Dendrodoris limbata (Cuvier, 1804)
Dendrodoris limbata by Enric MadrenasTaxonomy
Class: Gastropoda Cuvier, 1797
Subclass: Heterobranchia J.E. Gray, 1840
Clade: Euthyneura Spengel, 1881
Clade: Nudipleura Wägele & Willan, 2000
Order: Nudibranchia Cuvier, 1817
Suborder: Euctenidiacea Tardy, 1970
Infraorder: Doridacea Thiele, 1931
Superfamily: Phyllidioidea Rafinesque, 1814
Family: Dendrodorididae O’Donoghue, 1924
Genus: Dendrodoris Ehrenberg, 1831
Species: Dendrodoris limbata (Cuvier, 1804) [Doris]
- Dendrodoris languida Pruvot-Fol, 1951
- Doris limbata Cuvier, 1804 (original)
- Doris lugubris Ehrenberg, 1831
- Doris nigricans Otto, 1823
- Doris rappi Cantraine, 1841
- Doris setigera Rapp, 1827
- Doris sismondae Vérany, 1846
- Doris virescens Risso, 1826
It is an appreciable size doridacean, as the larger specimens can reach up to 7 cm in length, despite there’s a report of a 26cm specimen from Croatia (Prkic, 2015). Like other species of the same genus, the body is soft and devoid of spicules. The body is flattened and the edges of the mantle are significantly wider than the foot, except on the rear side when the animal is moving. This species has an extremely variable coloration, which has led to much confusion in the literature and to the description of many species currently considered synonyms. The color of the specimens can be yellowish, greenish, different shades of brown and even black. They can also be of uniform color or have irregular patches of brown, green, red or gray tones. The edges of the mantle are often wavy and always have a yellow band that clearly identifies the species, separating it from D. grandiflora, which has a very large mantle edge, striated and never with yellow border. The underside of the mantle can also have stains like the ones on the dorsum. The rhinophores are retractable and have the same color as the body but somewhat darker and have a lighter coloured or whitish apex; the rhinophore base is broad, semitransparent while the laminar portion on the tip has numerous lamellae arranged very tightly. Rhinophoric sheath is almost nonexistent, has a smooth top and slightly lighter coloured than the rest of the dorsum. The gill consists of 6 tripinnate leaves of the same color of the body, but also somewhat darker, with the tips of the branches coloured whitish. Gill leaves are retractable and when fully extended can cover the entire back of the animal. The foot is very large and does not have buccal palps ahead; it usually has stains of the same type than the dorsum.
This species is often common under stones from very shallow water down to 30-40 m. It has been cited living on the sponge Suberites domuncula (McDonald & Nybakken, 2001) but it is doubtful whether it really feeds on the sponge or on the epibiotic microorganisms that thrive on it, which are sucked with the mouth; like other Dendrodoridians, D.limbata has no radula. The spawn is formed by a scalloped coiled orange ribbon about 10 mm high; the whole spawn can be 3-4 cm in diameter. The orange coloured eggs measure 350 microns approximately, and they are set in transparent capsules. The hatching veligers have a very short life in the plankton and in less than 48 hours they undergo a metamorphosis and become benthic juveniles of about 0.5 mm (Valdes et al. 1996).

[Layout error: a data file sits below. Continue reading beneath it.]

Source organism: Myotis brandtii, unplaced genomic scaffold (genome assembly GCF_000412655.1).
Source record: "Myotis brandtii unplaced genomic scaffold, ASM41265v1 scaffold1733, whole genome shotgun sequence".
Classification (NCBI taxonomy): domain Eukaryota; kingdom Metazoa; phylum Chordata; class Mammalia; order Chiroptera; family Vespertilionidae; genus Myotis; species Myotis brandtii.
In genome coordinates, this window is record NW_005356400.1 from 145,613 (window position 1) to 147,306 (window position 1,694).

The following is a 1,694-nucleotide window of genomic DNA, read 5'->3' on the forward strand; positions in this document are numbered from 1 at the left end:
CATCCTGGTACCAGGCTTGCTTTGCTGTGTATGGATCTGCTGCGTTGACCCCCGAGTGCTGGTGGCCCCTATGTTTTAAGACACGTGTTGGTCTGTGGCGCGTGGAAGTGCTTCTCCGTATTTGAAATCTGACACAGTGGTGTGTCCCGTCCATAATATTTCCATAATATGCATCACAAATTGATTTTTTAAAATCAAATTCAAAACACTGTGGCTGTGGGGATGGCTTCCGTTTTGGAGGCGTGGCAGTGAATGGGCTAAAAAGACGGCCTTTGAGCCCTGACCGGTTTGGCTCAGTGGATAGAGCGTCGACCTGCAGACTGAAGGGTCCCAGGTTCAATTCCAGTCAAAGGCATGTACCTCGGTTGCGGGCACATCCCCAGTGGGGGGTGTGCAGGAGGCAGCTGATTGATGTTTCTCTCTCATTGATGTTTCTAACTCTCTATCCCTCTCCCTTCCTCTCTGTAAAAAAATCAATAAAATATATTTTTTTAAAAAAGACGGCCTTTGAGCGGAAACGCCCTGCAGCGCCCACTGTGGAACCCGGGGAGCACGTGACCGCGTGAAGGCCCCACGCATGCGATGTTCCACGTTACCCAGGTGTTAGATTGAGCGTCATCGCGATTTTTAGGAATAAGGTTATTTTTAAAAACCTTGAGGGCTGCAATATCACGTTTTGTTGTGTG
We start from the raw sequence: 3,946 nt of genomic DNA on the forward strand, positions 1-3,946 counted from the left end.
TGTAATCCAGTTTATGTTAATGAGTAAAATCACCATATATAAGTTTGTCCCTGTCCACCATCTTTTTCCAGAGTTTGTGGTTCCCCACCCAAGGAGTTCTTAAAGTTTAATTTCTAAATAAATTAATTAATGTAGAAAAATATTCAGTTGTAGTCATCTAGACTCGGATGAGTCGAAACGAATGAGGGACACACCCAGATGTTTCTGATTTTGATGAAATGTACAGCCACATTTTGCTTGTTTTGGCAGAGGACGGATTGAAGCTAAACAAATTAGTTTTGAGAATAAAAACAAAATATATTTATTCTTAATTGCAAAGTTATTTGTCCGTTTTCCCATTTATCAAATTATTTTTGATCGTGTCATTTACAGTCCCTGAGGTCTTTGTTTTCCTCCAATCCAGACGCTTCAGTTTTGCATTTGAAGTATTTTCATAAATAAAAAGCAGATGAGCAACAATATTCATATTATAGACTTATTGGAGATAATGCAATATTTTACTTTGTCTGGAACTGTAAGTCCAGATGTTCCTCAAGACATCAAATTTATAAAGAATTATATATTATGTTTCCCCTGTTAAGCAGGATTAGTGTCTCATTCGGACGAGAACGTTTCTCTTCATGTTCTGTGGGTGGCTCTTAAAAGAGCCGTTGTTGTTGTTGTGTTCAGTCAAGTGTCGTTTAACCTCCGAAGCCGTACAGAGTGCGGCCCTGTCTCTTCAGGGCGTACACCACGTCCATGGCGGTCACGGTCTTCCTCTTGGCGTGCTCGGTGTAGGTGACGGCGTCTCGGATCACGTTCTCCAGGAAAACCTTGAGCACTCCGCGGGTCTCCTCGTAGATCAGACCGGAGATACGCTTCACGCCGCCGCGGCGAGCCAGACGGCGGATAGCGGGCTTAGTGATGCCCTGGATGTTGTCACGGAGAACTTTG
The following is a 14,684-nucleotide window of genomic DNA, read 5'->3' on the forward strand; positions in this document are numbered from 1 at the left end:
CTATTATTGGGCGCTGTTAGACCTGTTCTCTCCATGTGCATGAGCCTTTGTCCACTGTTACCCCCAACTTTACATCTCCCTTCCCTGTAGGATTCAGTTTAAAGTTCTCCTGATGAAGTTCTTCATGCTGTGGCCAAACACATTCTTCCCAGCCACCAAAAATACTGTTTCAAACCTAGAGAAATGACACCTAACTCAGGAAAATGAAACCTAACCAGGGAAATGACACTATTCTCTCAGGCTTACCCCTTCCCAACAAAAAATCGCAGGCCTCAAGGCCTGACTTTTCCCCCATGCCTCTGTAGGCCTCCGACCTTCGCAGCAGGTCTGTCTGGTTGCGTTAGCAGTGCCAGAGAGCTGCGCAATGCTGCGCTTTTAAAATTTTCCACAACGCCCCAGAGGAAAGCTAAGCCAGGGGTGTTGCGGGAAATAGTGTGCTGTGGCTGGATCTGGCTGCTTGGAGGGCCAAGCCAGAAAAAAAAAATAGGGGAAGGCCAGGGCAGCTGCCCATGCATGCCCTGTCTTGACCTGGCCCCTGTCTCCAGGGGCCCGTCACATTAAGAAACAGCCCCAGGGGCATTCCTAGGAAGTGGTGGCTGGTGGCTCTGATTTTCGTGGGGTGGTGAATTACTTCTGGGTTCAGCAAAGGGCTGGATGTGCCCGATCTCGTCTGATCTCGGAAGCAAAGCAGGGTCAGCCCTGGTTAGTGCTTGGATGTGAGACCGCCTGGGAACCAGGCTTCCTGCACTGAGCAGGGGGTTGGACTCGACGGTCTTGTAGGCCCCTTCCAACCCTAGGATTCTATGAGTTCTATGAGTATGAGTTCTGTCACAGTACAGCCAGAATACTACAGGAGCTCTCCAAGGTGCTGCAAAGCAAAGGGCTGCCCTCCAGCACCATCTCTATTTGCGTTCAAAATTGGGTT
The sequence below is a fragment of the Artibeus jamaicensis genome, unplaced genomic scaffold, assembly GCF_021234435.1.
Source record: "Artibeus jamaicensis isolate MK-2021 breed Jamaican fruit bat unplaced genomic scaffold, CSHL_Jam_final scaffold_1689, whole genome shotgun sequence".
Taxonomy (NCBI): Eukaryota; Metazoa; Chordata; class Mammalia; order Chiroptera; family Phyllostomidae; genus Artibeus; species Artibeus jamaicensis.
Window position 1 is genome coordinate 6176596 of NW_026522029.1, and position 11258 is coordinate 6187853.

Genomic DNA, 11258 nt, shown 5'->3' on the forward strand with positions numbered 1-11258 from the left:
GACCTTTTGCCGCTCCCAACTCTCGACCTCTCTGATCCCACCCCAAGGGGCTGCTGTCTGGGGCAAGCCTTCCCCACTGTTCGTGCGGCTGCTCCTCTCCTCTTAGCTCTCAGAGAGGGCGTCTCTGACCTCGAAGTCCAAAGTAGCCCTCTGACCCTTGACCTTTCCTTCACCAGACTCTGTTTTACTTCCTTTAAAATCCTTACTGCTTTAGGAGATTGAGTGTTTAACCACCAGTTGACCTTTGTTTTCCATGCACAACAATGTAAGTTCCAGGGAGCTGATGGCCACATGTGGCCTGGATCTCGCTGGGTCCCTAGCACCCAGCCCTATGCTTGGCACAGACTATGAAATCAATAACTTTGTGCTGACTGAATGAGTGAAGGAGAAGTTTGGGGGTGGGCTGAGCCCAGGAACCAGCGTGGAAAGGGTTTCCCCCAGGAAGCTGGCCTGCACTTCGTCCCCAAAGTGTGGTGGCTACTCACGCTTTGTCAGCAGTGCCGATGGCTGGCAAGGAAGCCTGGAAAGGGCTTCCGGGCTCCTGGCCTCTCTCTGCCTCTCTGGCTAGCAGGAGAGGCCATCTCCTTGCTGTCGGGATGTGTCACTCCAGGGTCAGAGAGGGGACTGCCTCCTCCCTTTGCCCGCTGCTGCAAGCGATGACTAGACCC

- Dendrodoris. From Greek word “dendros” (tree) and “Doris”, a sea nymph in Greek mythology.
- Limbata. From Latin “limbus”, border, band.
This species, described by Cuvier in 1804, is eminently Mediterranean but has also been cited in the coasts of Portugal and Strait of Gibraltar (Cervera et al. 2004). There are some reports of the species in the Atlantic coasts of France and the British Isles (SeaSlug Forum). In the Iberian Peninsula it has been cited in all coastal areas from Portugal to Catalonia and the Balearic Islands. In the Catalan coast it has been observed in numerous locations like Llançà, Port de la Selva, Es Caials, Cadaqués, L’Escala, Illes Medes, Cala Aiguafreda, La Planassa (Blanes), Llavaneres, Garraf and Cubelles, among others.
|: OBIS||: OPK|
|: GROC 2010-2011||: VIMAR|
|: Enric Madrenas||: Manuel Ballesteros.|
|: João Pedro Silva||: M@re Nostrum|
|: Bernard Picton||: Other sources|
|: GBIF.ORG||: Marine Regions|
References for the species: Dendrodoris limbata
Portugal: De Oliveira (1895, as Doriopsis), Nobre (1932, as Doriopsis), García-Gómez et al. (1991), Calado et al. (1999, 2003). Andalucía (Atl.): García-Gómez (1982), Cervera and García-Gómez (1986). Gibraltar: García-Gómez (1982), García-Gómez et al. (1989). Andalucía (Med.): Luque (1983, 1986), Ballesteros et al. (1986), Sánchez Tocino, Ocaña and García (2000a), Ocaña et al. (2000), Valdés et al. (1996). Levante: De Fez (1974, as Doriopsis), Templado (1982b, 1983, 1984), Ballesteros et al. (1986), Ávila Escartín (1993), Templado et al. (2002). Catalunya: Ros (1975, 1978, 1985b), Ballesteros (1978, 1980, 1981, 1984, 1985), Pereira (1980), Altimira et al. (1981), Huelin & Ros (1984), Ávila (1993), Valdés et al. (1996), Domènech et al. (2006, 2006), M@re Nostrum [Cala Rovellada (Colera) 11/2000, Portlligat (Cadaqués) 3/2001, Cala Montgó (L'Escala) 4/2001]. Baleares: Ros (1985b), Ballesteros, Álvarez and Mateo (1986), Ávila Escartín (1993), Valdés et al. (1996).General: Cattaneo-Vietti, Chemello, & Giannuzzi-Savelli, 1990:121[P]; Cesari, 1990:[P]; Nordsieck, 1972:64; Perrone, 1983b:135; Pruvot-Fol, 1951:42; 1954b:331; Riedl, 1970:429; 1983:337; Schmekel & Portmann, 1982:137[P]; Valdes, Ortea, Avila, & Ballesteros, 1996:5[P]; Vicente, 1967:155; 1981:79; White, 1955:183
Sources: Cervera et al., 2004, Ballesteros, 2007, McDonald, 2006 and other sources.
This chart displays the observation probability for Dendrodoris limbata
based on our own records.
Bibliography based on the works by Steve Long, 2006. Bibliography of Opisthobranchia 1554-2000 and Gary McDonald, 2009. Bibliographia Nudibranchia, with later updates from other resources.